As the classes are run by different lecturers, they obviously have different structures, with ‘Performing Gender & Sexuality’ being more structured while ‘Love’ is much more free-flowing. For both classes we are given readings or viewings to do ahead of time, which is generally a mix between theory and performance. For example, we may have to read a play and a piece of theory, or watch a film and read an article. In class, we generally use a mix of the raise hand button in Teams (a little hand at the bottom which highlights that you want to speak) and a more free-flowing way where we discuss more naturally.
To make this more clear, I can give an example of a ‘Performing Gender & Sexuality’ class I had the other day. As we ‘arrived’ to the Teams meeting, the lecturer greeted us all and checked how we were doing. He then gave us a few minutes to individually jot down our experiences with sex education in school, as this was a feature of what we were exploring this week. We then went around the class to share our experiences, raising our hands using the button on Teams to show we had points to make. He then guided a discussion about one of the readings, with us using the hands button to show we wanted to make a point or answer a question. As we all had our cameras on, he was able to see at one point that we all looked confused, prompting him to explain a topic in greater detail. He then posed us some questions to answer as a group, turning off his camera and microphone so we could discuss without him ‘in the room’. At this point we had a more free-flowing discussion, not using the hands button but instead unmuting to respond to each other and discuss his prompt. One person volunteered to be the ‘chair’ of the discussion, taking notes and keeping us on topic. At the end, the lecturer turned his camera and microphone back on, the chair fed back on our thoughts and he discussed them a little more. While each class is different, and the lecturers change and try out new techniques to see what works best online, this gives a sense of my experience of online classes and the way they work this year.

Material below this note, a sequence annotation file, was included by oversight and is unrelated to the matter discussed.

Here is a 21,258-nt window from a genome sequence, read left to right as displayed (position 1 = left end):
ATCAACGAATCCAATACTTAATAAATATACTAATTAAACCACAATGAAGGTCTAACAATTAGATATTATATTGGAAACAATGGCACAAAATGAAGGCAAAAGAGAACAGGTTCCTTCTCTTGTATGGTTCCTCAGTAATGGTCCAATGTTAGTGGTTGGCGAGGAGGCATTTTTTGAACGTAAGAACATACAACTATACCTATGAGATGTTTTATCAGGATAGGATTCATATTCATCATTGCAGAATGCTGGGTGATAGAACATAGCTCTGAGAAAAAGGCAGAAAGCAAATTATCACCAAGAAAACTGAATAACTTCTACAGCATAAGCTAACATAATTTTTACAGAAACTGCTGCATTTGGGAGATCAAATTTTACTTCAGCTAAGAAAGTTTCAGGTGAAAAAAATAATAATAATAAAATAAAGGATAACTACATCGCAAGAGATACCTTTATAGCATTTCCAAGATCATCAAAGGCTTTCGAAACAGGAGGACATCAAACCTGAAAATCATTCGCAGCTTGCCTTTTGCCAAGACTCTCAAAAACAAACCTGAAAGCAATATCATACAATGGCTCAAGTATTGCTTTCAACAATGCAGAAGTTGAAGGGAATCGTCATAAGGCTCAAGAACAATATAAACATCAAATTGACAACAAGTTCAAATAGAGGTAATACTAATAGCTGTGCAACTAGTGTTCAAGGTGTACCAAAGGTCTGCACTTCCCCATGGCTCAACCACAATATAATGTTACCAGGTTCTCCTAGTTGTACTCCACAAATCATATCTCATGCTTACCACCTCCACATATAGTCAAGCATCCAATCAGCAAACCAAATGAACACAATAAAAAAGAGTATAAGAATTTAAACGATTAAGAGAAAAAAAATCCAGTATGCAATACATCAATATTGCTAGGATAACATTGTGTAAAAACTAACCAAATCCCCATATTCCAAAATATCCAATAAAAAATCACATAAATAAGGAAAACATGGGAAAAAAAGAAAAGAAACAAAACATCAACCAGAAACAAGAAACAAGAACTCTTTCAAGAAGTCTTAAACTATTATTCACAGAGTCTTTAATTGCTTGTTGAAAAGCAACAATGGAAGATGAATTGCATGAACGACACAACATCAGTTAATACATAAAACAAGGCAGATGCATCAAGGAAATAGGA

Obviously, covid-safe teaching has its drawbacks, and the natural flow of in-person teaching cannot be perfectly replicated in an online space where cameras freeze, microphones stop working and there is a delay between someone talking in person and them talking on Teams. However, overall the lecturers have found ways to facilitate discussion in a way that still feels productive and engaging, enabling our learning to continue online. There are even a few advantages to online classes, as the smaller size compared to normal allows everyone to have a chance to speak, while not having to commute in and out of campus means we have extra time in our day for studying (or for sleeping!). While I do sometimes miss the in-person, the department has done a really good job of transitioning to covid-safe teaching, and the online classes are much more successful than I thought they would be over summer.